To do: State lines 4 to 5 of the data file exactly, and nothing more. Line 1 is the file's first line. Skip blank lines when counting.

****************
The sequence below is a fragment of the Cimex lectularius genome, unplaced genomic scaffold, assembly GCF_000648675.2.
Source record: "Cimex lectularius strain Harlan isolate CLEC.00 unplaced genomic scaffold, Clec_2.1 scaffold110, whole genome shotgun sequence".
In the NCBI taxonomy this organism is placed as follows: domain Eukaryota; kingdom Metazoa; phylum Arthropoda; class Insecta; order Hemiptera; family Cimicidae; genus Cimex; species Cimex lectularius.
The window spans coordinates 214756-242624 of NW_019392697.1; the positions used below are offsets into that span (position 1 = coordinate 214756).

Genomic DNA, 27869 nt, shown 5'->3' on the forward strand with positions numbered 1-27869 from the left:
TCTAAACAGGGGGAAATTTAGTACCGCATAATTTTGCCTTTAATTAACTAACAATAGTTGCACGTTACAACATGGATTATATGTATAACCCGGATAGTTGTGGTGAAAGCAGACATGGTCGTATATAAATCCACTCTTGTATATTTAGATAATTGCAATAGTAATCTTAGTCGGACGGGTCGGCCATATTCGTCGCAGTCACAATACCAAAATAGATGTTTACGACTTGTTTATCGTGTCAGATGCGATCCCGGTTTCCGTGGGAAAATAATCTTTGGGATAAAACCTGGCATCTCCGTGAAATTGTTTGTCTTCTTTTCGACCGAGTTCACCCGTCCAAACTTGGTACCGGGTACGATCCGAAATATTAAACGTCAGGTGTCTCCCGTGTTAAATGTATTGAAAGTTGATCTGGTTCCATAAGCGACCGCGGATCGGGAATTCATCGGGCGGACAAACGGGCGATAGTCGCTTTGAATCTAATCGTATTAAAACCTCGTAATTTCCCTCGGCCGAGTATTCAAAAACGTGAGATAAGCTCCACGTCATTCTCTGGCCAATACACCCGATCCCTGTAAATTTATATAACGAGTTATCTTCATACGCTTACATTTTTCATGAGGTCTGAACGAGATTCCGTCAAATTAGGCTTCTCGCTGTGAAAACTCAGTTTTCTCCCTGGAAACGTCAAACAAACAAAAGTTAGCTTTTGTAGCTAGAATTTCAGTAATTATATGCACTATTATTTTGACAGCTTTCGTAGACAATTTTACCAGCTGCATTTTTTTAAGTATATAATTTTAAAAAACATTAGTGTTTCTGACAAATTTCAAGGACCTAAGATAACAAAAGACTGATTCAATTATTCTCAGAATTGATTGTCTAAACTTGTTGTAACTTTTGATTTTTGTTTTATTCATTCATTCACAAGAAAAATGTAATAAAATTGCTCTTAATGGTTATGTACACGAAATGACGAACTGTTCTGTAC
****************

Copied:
The window spans coordinates 214756-242624 of NW_019392697.1; the positions used below are offsets into that span (position 1 = coordinate 214756).

Genomic DNA, 27869 nt, shown 5'->3' on the forward strand with positions numbered 1-27869 from the left: